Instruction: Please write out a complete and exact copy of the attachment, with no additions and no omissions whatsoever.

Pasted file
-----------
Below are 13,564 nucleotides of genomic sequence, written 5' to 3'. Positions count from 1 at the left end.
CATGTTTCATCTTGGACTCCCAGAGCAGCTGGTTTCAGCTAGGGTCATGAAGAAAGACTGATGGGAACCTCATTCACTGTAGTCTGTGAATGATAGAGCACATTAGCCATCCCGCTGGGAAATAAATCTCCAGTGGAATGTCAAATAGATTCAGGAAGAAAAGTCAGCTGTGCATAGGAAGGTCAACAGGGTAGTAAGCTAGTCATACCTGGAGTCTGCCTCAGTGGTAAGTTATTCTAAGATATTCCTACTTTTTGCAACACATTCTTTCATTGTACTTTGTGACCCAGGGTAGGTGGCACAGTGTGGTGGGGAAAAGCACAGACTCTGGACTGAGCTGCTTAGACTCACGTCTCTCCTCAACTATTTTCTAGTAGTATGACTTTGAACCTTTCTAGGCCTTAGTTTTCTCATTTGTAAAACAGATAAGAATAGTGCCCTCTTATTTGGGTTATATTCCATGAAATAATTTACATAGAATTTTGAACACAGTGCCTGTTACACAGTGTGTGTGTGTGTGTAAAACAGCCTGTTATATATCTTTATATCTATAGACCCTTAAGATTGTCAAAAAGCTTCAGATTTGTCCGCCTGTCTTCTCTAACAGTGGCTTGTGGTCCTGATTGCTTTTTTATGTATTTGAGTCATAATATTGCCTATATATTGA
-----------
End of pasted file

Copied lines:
Below are 13,564 nucleotides of genomic sequence, written 5' to 3'. Positions count from 1 at the left end.
CATGTTTCATCTTGGACTCCCAGAGCAGCTGGTTTCAGCTAGGGTCATGAAGAAAGACTGATGGGAACCTCATTCACTGTAGTCTGTGAATGATAGAGCACATTAGCCATCCCGCTGGGAAATAAATCTCCAGTGGAATGTCAAATAGATTCAGGAAGAAAAGTCAGCTGTGCATAGGAAGGTCAACAGGGTAGTAAGCTAGTCATACCTGGAGTCTGCCTCAGTGGTAAGTTATTCTAAGATATTCCTACTTTTTGCAACACATTCTTTCATTGTACTTTGTGACCCAGGGTAGGTGGCACAGTGTGGTGGGGAAAAGCACAGACTCTGGACTGAGCTGCTTAGACTCACGTCTCTCCTCAACTATTTTCTAGTAGTATGACTTTGAACCTTTCTAGGCCTTAGTTTTCTCATTTGTAAAACAGATAAGAATAGTGCCCTCTTATTTGGGTTATATTCCATGAAATAATTTACATAGAATTTTGAACACAGTGCCTGTTACACAGTGTGTGTGTGTGTGTAAAACAGCCTGTTATATATCTTTATATCTATAGACCCTTAAGATTGTCAAAAAGCTTCAGATTTGTCCGCCTGTCTTCTCTAACAGTGGCTTGTGGTCCTGATTGCTTTTTTATGTATTTGAGTCATAATATTGCCTATATATTGA